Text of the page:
The Secret Life of Fungi: Discoveries from a Hidden World

Aliya Whiteley. Pegasus, $26.95 (204p) ISBN 978-1-64313-785-8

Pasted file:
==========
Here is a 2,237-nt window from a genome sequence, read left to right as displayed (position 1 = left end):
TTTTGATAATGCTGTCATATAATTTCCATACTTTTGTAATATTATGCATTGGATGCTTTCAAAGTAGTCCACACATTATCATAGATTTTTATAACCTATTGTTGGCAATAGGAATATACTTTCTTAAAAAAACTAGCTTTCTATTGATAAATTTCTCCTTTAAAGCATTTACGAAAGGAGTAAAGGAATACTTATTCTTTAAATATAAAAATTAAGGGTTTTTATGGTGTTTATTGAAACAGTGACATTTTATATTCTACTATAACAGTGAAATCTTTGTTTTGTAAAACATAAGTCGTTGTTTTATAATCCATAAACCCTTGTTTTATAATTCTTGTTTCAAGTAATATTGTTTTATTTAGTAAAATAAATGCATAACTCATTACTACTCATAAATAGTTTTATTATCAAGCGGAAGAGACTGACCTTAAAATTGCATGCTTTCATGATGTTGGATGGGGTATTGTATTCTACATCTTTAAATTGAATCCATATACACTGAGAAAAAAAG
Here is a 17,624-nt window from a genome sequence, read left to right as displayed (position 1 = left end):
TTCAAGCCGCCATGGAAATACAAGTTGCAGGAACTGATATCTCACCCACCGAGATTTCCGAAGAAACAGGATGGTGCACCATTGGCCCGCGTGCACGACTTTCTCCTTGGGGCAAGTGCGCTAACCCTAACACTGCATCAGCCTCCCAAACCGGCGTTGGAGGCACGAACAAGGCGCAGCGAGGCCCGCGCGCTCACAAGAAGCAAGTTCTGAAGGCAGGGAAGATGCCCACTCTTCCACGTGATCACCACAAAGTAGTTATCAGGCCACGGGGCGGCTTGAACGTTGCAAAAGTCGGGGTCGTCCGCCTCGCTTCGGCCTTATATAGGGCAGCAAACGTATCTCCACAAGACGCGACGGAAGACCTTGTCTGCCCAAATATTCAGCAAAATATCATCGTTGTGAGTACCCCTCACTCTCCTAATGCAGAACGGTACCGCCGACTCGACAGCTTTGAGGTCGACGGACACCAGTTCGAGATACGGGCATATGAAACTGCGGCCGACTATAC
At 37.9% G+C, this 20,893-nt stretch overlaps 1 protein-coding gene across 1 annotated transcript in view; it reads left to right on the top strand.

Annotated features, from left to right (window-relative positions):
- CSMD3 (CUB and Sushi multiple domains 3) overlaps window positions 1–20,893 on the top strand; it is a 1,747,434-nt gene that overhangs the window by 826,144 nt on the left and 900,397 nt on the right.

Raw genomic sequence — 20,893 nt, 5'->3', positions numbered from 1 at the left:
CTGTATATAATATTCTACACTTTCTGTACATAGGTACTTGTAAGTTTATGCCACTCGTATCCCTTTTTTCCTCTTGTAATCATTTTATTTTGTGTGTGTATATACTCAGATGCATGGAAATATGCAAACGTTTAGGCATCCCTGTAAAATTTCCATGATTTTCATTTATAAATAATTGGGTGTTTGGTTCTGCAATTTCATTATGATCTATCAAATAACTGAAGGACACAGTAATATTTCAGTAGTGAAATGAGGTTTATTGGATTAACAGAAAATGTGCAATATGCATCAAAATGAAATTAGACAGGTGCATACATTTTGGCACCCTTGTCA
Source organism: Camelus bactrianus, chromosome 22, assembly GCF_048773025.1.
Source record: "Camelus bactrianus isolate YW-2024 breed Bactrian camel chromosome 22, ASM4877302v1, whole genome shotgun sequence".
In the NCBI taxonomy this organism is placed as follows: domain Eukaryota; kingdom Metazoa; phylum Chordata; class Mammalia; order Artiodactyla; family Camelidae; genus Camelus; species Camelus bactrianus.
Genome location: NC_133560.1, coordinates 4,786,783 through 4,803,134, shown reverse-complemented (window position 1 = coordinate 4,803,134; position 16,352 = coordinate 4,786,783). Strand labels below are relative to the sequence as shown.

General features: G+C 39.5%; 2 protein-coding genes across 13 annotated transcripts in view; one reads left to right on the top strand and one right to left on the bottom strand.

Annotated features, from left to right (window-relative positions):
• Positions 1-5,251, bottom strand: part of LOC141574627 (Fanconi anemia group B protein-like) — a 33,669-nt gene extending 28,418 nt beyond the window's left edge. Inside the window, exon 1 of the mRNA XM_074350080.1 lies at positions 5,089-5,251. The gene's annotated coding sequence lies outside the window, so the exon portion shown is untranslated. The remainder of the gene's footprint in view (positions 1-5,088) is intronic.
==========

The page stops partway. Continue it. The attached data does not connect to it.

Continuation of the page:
Novelist Whiteley (Skyward Inn) ruminates whimsically on her experiences foraging, cooking, and researching mushrooms. “Biology is not my best subject,” she writes, and though she explains a few mycological mysteries (for example, how the enzymes of the Aspergillus tubingensis can break down plastic), her talents come to bear when describing the shape (“a whitish woolly cylinder”), smell (“an active aroma of climbing damp and shifting soil”), and taste (“mildly nutty... a hint of earthly flavor”) of various fungi. She marvels at the symbiotic relationships mushrooms form with other organisms, and how some reproduce—Pilobolus crystallinus, she notes, disperses its spores at a speed of 32 kilometers per hour. Among other bits of trivia readers are treated to is the fact that there are 108 species of lichen on the stones of Stonehenge, and that NASA is considering using mycelium—the threadlike filaments from which mushrooms form—as building material for radiation-resistant living shelters on Mars. (There’s also a recipe for mushroom stew with cheese dumplings.) Though too lighthearted for serious mycologists, casual nature lovers will enjoy this compendium of trivia and musings. Budding fungi enthusiasts, take note. Agent: George Lucas, InkWell Management. (Sept.)